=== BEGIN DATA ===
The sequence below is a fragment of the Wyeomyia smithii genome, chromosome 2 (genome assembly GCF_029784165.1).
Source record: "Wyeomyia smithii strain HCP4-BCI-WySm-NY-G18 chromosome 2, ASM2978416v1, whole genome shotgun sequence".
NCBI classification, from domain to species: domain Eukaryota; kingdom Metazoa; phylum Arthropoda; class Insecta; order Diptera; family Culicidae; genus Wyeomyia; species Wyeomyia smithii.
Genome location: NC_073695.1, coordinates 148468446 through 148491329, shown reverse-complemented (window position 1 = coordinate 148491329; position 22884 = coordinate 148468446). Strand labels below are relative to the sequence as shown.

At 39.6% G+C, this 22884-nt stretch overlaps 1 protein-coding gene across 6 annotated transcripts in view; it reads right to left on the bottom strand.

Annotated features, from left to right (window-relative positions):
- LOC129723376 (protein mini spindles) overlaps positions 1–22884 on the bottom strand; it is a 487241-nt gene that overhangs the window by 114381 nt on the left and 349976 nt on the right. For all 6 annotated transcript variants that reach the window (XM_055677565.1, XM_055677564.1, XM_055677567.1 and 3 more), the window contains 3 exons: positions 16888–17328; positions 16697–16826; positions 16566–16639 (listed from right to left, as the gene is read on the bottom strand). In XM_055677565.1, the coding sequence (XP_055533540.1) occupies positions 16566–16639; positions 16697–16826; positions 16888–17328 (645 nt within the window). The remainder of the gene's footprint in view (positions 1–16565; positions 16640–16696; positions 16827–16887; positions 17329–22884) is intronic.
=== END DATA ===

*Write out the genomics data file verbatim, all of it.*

The sequence below is a fragment of the Wyeomyia smithii genome, chromosome 2 (genome assembly GCF_029784165.1).
Source record: "Wyeomyia smithii strain HCP4-BCI-WySm-NY-G18 chromosome 2, ASM2978416v1, whole genome shotgun sequence".
NCBI classification, from domain to species: domain Eukaryota; kingdom Metazoa; phylum Arthropoda; class Insecta; order Diptera; family Culicidae; genus Wyeomyia; species Wyeomyia smithii.
Genome location: NC_073695.1, coordinates 148468446 through 148491329, shown reverse-complemented (window position 1 = coordinate 148491329; position 22884 = coordinate 148468446). Strand labels below are relative to the sequence as shown.

At 39.6% G+C, this 22884-nt stretch overlaps 1 protein-coding gene across 6 annotated transcripts in view; it reads right to left on the bottom strand.

Annotated features, from left to right (window-relative positions):
- LOC129723376 (protein mini spindles) overlaps positions 1–22884 on the bottom strand; it is a 487241-nt gene that overhangs the window by 114381 nt on the left and 349976 nt on the right. For all 6 annotated transcript variants that reach the window (XM_055677565.1, XM_055677564.1, XM_055677567.1 and 3 more), the window contains 3 exons: positions 16888–17328; positions 16697–16826; positions 16566–16639 (listed from right to left, as the gene is read on the bottom strand). In XM_055677565.1, the coding sequence (XP_055533540.1) occupies positions 16566–16639; positions 16697–16826; positions 16888–17328 (645 nt within the window). The remainder of the gene's footprint in view (positions 1–16565; positions 16640–16696; positions 16827–16887; positions 17329–22884) is intronic.